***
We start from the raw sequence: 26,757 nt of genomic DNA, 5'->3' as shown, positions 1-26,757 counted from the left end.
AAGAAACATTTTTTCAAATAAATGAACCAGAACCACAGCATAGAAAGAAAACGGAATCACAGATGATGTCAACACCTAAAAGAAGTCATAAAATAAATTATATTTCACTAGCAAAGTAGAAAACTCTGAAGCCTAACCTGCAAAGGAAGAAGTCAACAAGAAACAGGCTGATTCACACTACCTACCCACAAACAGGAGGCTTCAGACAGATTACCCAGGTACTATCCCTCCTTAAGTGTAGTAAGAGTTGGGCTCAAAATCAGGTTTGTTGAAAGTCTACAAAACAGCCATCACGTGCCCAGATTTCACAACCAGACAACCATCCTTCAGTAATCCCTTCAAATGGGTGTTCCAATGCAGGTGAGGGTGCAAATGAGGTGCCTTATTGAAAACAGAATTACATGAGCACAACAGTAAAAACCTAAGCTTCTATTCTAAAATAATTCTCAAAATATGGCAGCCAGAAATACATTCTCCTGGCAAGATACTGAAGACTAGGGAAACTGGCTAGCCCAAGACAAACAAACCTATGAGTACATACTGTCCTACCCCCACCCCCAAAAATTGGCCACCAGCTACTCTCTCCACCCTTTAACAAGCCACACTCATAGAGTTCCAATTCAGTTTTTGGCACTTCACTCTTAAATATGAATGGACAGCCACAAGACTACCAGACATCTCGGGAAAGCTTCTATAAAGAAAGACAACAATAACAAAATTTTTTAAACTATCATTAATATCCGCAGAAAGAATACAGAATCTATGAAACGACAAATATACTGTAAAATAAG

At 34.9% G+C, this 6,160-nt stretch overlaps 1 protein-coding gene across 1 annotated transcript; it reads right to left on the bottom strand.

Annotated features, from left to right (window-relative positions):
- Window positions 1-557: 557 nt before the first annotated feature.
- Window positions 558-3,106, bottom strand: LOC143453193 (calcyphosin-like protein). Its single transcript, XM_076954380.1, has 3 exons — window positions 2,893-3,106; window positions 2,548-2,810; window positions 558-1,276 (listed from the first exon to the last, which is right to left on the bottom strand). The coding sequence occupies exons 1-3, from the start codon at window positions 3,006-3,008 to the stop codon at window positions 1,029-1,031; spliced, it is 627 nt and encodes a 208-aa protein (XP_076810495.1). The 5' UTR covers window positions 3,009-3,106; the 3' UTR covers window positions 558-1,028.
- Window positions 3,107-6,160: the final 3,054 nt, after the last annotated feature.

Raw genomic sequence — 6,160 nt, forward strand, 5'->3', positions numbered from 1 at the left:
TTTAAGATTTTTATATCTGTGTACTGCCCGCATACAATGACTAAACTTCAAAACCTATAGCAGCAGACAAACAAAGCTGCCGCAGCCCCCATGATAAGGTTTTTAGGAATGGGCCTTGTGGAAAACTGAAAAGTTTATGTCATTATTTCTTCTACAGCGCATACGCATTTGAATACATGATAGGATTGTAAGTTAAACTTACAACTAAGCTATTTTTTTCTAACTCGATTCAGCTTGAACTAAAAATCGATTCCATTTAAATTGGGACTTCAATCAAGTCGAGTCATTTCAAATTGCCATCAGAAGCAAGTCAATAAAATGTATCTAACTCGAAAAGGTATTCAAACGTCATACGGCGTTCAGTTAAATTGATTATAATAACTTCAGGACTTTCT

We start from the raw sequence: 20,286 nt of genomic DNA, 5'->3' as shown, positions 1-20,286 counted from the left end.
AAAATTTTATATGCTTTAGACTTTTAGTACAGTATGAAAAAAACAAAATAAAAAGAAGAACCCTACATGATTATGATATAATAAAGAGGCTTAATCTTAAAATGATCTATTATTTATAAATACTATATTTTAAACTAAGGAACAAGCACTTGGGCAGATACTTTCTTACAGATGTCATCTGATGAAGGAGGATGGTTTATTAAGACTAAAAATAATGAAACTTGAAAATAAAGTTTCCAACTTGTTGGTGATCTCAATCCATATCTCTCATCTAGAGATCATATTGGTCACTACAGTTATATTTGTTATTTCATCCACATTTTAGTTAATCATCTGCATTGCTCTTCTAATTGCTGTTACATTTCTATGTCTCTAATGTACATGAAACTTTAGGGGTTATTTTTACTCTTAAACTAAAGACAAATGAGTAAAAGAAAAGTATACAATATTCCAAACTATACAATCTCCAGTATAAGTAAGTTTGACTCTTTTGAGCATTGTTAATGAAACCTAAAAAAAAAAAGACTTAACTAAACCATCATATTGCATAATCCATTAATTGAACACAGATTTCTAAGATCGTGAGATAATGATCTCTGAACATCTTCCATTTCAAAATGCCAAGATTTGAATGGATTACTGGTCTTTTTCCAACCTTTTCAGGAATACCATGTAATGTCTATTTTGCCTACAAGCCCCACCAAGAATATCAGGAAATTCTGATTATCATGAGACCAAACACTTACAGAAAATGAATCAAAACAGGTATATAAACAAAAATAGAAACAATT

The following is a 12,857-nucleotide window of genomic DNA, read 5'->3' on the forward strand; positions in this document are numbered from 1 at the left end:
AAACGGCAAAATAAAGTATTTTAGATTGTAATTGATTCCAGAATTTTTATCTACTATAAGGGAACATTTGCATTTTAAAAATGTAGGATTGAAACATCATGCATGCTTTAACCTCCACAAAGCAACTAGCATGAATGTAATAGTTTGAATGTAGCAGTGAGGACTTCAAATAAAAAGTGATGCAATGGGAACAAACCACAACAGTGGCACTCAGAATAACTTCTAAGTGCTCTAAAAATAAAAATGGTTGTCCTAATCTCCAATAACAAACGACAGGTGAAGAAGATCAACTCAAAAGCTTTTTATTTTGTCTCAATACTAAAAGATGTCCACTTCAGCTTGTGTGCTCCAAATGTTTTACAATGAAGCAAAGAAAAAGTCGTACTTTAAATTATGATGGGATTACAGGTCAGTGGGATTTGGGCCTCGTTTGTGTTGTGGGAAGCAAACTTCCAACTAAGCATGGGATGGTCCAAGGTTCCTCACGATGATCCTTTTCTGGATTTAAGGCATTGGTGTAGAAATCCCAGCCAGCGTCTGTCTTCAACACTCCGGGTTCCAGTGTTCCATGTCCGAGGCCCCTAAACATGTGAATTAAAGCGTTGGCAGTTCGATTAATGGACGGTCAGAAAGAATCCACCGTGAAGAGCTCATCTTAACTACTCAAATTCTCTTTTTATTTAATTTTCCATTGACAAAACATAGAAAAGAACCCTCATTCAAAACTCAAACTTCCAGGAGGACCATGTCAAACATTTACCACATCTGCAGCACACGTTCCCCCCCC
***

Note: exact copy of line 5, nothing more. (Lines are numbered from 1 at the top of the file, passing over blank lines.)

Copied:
- Window positions 1-557: 557 nt before the first annotated feature.